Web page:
The hazy sun rises behind clouds of lingering dust. Your nose tickles at the smell of animal musk and…well, other not-so-pleasant animal smells. Clucks, snorts, and groans are heard in the near distance – animals are a part of a working farm and ranch. In particular, working dogs and cats can rule the roost.
The dirt beneath trotting paws that follow an invisible boundary keep livestock in command. There are many types of farm dogs. Some breeds, such as the Australian Cattle Dog, typically nip at the heels of animals (for this reason they are called heelers). Other breeds, notably the Border Collie, get in front of the animals and use what is called strong eye to stare down the animals; they are known as headers. The headers or fetching dogs keep livestock in a group. They consistently go to the front or head of the animals to turn or stop the animal’s movement. The heelers or driving dogs keep pushing the animals forward. Typically, they stay behind the herd.
The Australian Kelpie and Australian Koolie use both these methods and also run along the backs of sheep so are said to head, heel, and back. Other types such as the Australian Shepherd, English Shepherd and Welsh Sheepdog are moderate to loose eyed, working more independently. The New Zealand Huntaway uses its loud, deep bark to muster mobs of sheep. Belgian Shepherds, German Shepherd Dogs and Briards are historically tending dogs, who act as a “living fence”, guiding large flocks of sheep to graze, while preventing them from eating valuable crops and wandering onto roads.
While dogs may be the main working animals, the prowl of a feline huntress can give important clues to where an unwanted rodents may be wreaking havoc. Farm cats, also known as a barn cats, eat assorted vermin such as rodents and other small animals that live in or around outbuildings and farm fields. The need for the farm cat may have been the original reason cats were domesticated, to keep rodents from consuming or contaminating grain crops stored for later human consumption.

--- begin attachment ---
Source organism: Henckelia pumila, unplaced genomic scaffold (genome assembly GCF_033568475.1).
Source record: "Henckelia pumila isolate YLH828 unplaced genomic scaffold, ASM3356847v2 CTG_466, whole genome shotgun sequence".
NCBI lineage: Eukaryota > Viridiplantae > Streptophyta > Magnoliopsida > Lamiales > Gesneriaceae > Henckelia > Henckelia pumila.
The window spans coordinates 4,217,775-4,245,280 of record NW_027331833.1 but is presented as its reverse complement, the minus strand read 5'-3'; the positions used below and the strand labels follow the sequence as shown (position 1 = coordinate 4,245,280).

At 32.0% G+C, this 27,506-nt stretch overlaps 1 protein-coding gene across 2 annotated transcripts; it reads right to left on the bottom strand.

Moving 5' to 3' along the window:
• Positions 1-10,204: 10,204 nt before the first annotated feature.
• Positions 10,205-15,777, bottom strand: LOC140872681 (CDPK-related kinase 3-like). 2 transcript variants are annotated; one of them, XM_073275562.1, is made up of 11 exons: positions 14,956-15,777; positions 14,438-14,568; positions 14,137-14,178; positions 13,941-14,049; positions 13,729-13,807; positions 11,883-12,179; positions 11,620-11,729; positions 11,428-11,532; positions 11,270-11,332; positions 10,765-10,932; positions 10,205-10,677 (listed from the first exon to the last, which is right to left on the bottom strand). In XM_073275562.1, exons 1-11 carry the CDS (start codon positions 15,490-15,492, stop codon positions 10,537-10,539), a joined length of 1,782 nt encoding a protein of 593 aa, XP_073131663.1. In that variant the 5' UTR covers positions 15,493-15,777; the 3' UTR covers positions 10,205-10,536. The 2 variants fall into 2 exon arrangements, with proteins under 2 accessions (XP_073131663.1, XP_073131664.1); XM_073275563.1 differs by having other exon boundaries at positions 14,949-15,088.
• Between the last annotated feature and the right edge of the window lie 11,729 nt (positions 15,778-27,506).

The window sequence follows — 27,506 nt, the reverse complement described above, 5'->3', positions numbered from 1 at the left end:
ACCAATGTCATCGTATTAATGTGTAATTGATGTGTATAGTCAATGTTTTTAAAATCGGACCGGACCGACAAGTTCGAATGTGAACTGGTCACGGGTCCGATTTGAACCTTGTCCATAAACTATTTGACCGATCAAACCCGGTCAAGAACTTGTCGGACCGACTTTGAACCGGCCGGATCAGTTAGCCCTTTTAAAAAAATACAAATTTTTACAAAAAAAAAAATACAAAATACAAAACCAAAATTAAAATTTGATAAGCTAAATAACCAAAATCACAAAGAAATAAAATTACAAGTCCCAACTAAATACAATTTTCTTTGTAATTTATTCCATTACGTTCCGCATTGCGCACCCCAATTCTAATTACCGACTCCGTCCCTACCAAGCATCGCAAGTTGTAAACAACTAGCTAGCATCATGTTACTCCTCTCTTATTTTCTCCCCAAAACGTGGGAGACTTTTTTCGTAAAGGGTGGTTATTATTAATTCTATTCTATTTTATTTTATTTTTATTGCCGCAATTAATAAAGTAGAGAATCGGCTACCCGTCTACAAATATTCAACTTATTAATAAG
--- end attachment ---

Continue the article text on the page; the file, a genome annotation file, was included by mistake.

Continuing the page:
The content sounds orchestrate the song of a happy farm, conducted in-part by the human farmers and ranchers that run it, but also by the four-legged farmers and ranchers that herd, guard, and hunt to keep the song of the content farm playing loudly.
August 8th is National Cat Day, and August 26th is International Dog Day. We want to show our appreciation for all those doggos and cats that are (sometimes) the unsung heroes of these Central Oregon farms and ranches. We do not take for granted the true impact they bring to our lives. The next time you put on a pair of soft wool socks, grill a delicious beef steak, or bite into a healthy leaf of lettuce (with no mice bites taken out of it) be sure to think of the canines and felines that work tirelessly to provide for you.
Scroll through the photos above to meet these special dogs and cats of Central Oregon, and learn about typical dog calls below!
- Come-bye or just bye – go to the left of the stock, or clockwise around them.
- Away to me, or just away or way – go to the right of the stock, or counterclockwise around them.
- Stand – stop, although when said gently may also mean just to slow down.
- Wait, (lie) down or sit or stay – stop, but remain with that contact on the stock…don’t take it off by leaving.
- Steady or take time – slow down.
- Cast – gather the stock into a group. Good working dogs will cast over a large area. This is not a command but an attribute.
- Find – search for stock. A good dog will hold the stock until the shepherd arrives. Some will bark when the stock have been located.
- Get out or back – move away from the stock. Used when the dog is working too close to the stock, potentially causing the stock stress. Occasionally used as a reprimand.
- Keep away or keep – Used by some handlers as a direction and a distance from the sheep.
- Hold – keep stock where they are.
- Bark or speak up – bark at stock. Useful when more force is needed, and usually not essential for working cattle and sheep.
- Look back – return for a missed animal. Also used after a shed is completed and rejoined the flock or packet of sheep.
- In here or here – go through a gap in the flock. Used when separating stock.
- Walk up, walk on or just walk – move in closer to the stock.
- That’ll do – stop working and return to handler.
Much of this information was taken from Working Dogs on wikipedia.